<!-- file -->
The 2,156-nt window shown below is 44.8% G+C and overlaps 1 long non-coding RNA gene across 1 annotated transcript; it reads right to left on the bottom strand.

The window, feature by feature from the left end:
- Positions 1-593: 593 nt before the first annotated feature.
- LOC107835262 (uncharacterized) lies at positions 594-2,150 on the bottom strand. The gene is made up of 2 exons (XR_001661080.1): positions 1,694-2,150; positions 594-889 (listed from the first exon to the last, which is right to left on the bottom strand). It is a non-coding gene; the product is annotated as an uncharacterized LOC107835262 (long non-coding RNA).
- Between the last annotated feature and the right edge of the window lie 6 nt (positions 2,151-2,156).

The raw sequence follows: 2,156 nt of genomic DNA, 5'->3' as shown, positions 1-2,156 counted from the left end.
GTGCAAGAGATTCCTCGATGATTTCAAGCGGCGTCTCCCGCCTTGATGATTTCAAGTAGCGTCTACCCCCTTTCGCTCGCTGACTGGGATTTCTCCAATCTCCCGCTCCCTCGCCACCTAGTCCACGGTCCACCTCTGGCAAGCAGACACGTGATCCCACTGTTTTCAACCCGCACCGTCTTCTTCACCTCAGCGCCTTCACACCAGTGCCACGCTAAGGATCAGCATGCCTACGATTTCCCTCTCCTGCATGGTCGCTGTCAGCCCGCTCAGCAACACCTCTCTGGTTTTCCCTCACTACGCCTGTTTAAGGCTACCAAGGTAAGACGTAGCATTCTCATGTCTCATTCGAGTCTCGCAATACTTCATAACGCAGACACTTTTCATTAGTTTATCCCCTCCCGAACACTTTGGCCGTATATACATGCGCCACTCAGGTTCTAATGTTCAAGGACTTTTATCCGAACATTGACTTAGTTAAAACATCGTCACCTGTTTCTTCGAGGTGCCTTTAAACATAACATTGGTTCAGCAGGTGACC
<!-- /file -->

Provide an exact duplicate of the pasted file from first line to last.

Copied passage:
The 2,156-nt window shown below is 44.8% G+C and overlaps 1 long non-coding RNA gene across 1 annotated transcript; it reads right to left on the bottom strand.

The window, feature by feature from the left end:
- Positions 1-593: 593 nt before the first annotated feature.
- LOC107835262 (uncharacterized) lies at positions 594-2,150 on the bottom strand. The gene is made up of 2 exons (XR_001661080.1): positions 1,694-2,150; positions 594-889 (listed from the first exon to the last, which is right to left on the bottom strand). It is a non-coding gene; the product is annotated as an uncharacterized LOC107835262 (long non-coding RNA).
- Between the last annotated feature and the right edge of the window lie 6 nt (positions 2,151-2,156).

The raw sequence follows: 2,156 nt of genomic DNA, 5'->3' as shown, positions 1-2,156 counted from the left end.
GTGCAAGAGATTCCTCGATGATTTCAAGCGGCGTCTCCCGCCTTGATGATTTCAAGTAGCGTCTACCCCCTTTCGCTCGCTGACTGGGATTTCTCCAATCTCCCGCTCCCTCGCCACCTAGTCCACGGTCCACCTCTGGCAAGCAGACACGTGATCCCACTGTTTTCAACCCGCACCGTCTTCTTCACCTCAGCGCCTTCACACCAGTGCCACGCTAAGGATCAGCATGCCTACGATTTCCCTCTCCTGCATGGTCGCTGTCAGCCCGCTCAGCAACACCTCTCTGGTTTTCCCTCACTACGCCTGTTTAAGGCTACCAAGGTAAGACGTAGCATTCTCATGTCTCATTCGAGTCTCGCAATACTTCATAACGCAGACACTTTTCATTAGTTTATCCCCTCCCGAACACTTTGGCCGTATATACATGCGCCACTCAGGTTCTAATGTTCAAGGACTTTTATCCGAACATTGACTTAGTTAAAACATCGTCACCTGTTTCTTCGAGGTGCCTTTAAACATAACATTGGTTCAGCAGGTGACC